In some city partnership initiatives the leadership has not felt they could move forward without a substantial percentage of the senior pastors’ blessing and involvement. For the reasons already outlined, my recommendation is that, while churches, particularly the influential ones in your community, need to be aware and involved at some level, do not be intimidated by their perceived power or influence.
Once pastors are aware of and committed, at least in principle to the partnership or network initiative, often a way to engage them without placing undue expectations on their time is to establish an Advisory Board or Committee to provide reference and input for your effort. Just make sure that those on such a group are genuine advisors — sought out and listened to — not just window dressing!
As you consider who you really need in the early stages of your initiative, you need to prayerfully consider the whole range of God’s people in the city. Keep in mind this principle —
A Key Partnership Principle:
- You don’t need to have all the players ready to talk about possible cooperation. But, you do need people with a real vision for the outcomes, commitment to the idea of God’s people working together, and some of the agencies, ministries, and their leaders that are already recognized as credible and competent in the field you’re wanting to reach or serve.
The Challenge of Sustaining Commitment
Life is a process not an event. That is true with individuals, families, and communities. That process of living is, of course, made up of countless events — some large, some small. Events can be a source of inspiration and anticipation, they can be fulfilling or a source of great disappointment, they provide the fodder for our memories — good, bittersweet, or filled with regret. Linked together, they often demonstrate a lifestyle pattern, productive or destructive — whether it is an individual or a community.
Frequently events require people to make an intensive effort over what seems to be a comparatively long period of time. That may be weeks or months. When the event is passed, everyone says, “I’ve got to get back to my life!”
Sustained Engagement. Partnership participants that are actively engaged will value the partnership. Their active ownership is vital to continuity. Here’s a checklist of ideas as you recruit and bring new ‘members’ into your initiative
- Create a member directory.
- Create an onboarding packet that includes current opportunities.
- Have a new member or first-timer orientation at every conference.
- Conduct an intake survey. Define an organization’s greatest challenge or needs. Use this to align the activities of the network with the goals of the organization and to suggest best ways the organization can interact with the network.
- Match a new member with an existing member for mentoring.
- Keep an active listing of organizational tools and resources that members can access.
- Create a list of outcomes from the network and share with the members.
- Find time to laugh and enjoy life together, investing in the relational side of networks.
- Create story videos from the field, team members, and recipients about the network’s impact and what others say, and share them regularly.
- Create a job-board or consistent place where people can see opportunities to serve.
Scale of the goals. Events usually are associated with special goals for special reasons. Major goals are often established that are only possible because of a highly concentrated effort. Partnerships, networks, or other alliances are usually most successful when they have well-defined, limited objectives. The more specific the focus of your partnership, the more you can break down the long-term goals into “bite-sized” yet clearly valuable and attainable elements, the greater the potential for sustainability.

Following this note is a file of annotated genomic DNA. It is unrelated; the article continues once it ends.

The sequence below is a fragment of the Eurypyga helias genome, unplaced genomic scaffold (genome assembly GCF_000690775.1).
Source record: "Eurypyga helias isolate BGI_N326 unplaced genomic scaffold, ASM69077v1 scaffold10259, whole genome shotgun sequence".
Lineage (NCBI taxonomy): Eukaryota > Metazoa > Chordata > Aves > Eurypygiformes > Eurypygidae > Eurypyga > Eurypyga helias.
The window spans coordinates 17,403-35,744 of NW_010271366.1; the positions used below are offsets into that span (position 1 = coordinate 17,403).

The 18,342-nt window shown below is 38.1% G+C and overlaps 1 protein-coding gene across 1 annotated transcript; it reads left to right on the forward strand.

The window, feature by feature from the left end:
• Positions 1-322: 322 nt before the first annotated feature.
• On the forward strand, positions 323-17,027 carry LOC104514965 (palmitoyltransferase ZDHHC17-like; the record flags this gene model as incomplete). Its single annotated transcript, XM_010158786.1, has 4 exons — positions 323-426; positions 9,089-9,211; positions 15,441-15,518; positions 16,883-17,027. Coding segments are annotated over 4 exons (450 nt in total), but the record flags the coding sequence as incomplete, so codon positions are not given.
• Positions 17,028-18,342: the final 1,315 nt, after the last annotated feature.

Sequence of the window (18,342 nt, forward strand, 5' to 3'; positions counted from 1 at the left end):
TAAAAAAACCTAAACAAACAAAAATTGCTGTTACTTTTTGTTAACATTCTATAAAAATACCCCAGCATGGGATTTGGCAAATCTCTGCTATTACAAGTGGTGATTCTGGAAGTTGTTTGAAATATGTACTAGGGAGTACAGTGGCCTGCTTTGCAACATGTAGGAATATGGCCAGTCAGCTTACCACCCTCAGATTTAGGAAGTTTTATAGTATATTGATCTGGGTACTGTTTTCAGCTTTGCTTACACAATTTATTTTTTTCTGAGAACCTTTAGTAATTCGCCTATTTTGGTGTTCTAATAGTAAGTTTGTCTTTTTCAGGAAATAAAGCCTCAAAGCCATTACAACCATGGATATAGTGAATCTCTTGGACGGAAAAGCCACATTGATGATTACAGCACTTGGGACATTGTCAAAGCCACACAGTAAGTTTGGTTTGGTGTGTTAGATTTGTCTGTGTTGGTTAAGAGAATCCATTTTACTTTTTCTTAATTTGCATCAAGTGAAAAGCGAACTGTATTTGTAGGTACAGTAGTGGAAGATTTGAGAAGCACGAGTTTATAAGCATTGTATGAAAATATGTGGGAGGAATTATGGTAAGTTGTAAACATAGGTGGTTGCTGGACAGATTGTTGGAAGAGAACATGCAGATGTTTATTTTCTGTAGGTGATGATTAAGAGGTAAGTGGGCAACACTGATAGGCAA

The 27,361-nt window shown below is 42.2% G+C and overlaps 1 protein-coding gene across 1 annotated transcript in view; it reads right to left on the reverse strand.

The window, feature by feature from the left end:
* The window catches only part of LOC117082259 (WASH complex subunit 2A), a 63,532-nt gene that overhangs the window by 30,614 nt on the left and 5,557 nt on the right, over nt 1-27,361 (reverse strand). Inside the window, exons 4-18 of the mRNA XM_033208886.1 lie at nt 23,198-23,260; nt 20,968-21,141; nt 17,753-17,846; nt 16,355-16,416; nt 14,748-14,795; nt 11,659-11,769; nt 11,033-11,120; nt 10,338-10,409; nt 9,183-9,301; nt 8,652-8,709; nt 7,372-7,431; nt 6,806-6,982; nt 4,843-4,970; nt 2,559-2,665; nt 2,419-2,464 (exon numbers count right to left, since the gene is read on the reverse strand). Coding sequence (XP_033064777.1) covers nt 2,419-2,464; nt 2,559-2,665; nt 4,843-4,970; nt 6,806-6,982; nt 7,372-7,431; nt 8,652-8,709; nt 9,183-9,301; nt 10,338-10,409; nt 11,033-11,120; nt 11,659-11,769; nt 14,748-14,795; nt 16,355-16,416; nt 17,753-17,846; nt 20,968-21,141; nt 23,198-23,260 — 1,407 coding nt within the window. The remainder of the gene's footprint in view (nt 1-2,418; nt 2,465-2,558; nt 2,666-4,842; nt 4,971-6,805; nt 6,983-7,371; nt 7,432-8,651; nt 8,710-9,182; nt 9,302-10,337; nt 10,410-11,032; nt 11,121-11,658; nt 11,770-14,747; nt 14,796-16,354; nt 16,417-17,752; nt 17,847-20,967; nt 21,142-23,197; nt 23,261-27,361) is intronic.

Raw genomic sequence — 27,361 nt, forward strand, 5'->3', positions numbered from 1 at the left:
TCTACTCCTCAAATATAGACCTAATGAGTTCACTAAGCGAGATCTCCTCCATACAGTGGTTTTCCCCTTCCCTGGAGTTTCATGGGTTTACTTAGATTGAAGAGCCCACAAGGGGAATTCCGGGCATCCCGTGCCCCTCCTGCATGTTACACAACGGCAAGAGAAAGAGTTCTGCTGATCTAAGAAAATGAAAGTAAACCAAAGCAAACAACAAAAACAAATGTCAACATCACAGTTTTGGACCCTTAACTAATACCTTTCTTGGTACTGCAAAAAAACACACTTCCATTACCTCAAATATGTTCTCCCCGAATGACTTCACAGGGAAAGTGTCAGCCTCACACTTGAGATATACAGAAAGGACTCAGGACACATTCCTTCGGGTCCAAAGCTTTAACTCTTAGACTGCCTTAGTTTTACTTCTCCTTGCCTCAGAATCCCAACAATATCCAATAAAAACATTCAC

It may be that your partnership or network is coming together specifically to stage an event more effectively by working together. That’s fine. Just as long as you are aware of the difference between an event and objectives that take long-term commitment. Limited achievable objectives that can be measured and have clear relevance to your long-term vision can provide powerful motivation, sense of progress, and affirmation of the potential of your vision.
Durable, real change is a process not an event. Individuals may have exceptional “Damascus Road” experiences like the Apostle Paul (Acts 9:3-9) in which their lives are turned around in a single experience. But, for even the most deeply committed, our spiritual journey will be a process. As Peter was reminded by Jesus, he would not have to forgive seven times but “seventy times seven” (Matthew 18:22). Likewise cities may be shaken by exceptional events. But the fundamental changes that transform and last are rooted in sustainable work, prayer, and commitment over the long haul. That is why your partnership or network needs to take the long-term view and be sustainable.
Here is a brief checklist of six elements you can use to evaluate the sustainability of your partnership or other collaborative initiative in the city:
- Is the goal or are the objectives clear and compelling?
- Have you and your team been able to break down the larger goal(s) into achievable, near and medium term elements where you can see success. mark your progress — or correct your course?
- Have you established a challenging but realistic timetable for action?
- Do you have a prayer team that understands the challenge of what you’re taking on and will stand with you through the process?
- Do you and your leadership or facilitation team have a long-term commitment to this vision? Is there going to be continuity? Are you ready to stick with it though it takes time and you are likely to face moments of real discouragement?
- Is there a growing sense of “ownership” of the vision among the participants?
Seeing lasting change in cities calls for long-distance runners! Sprinters may be good for short-term project or events. But to see real transformation, your team has to function like long-distance runners. Clear objectives. Deep commitment. Concentration and discipline. Ready to “pace yourselves.” Clear markers of progress along the way. So, as God fuels your vision, your spirit, and your energy — jump into the race! We won’t ever change the world standing on the sidelines. And, it certainly won’t hurt to have friends cheering the in the stadium as you run!
And, remember; this is not a game of guns and money! We’re in spiritual warfare and prayer must be the centerpiece of our efforts. Vision innovation, energy, and financial, people, or other resources simply are not enough. For real breakthroughs – prayer, real, sustained prayer is essential. Build, encourage, and sustain a powerful prayer component into your strategy and you’re on much more secure ground!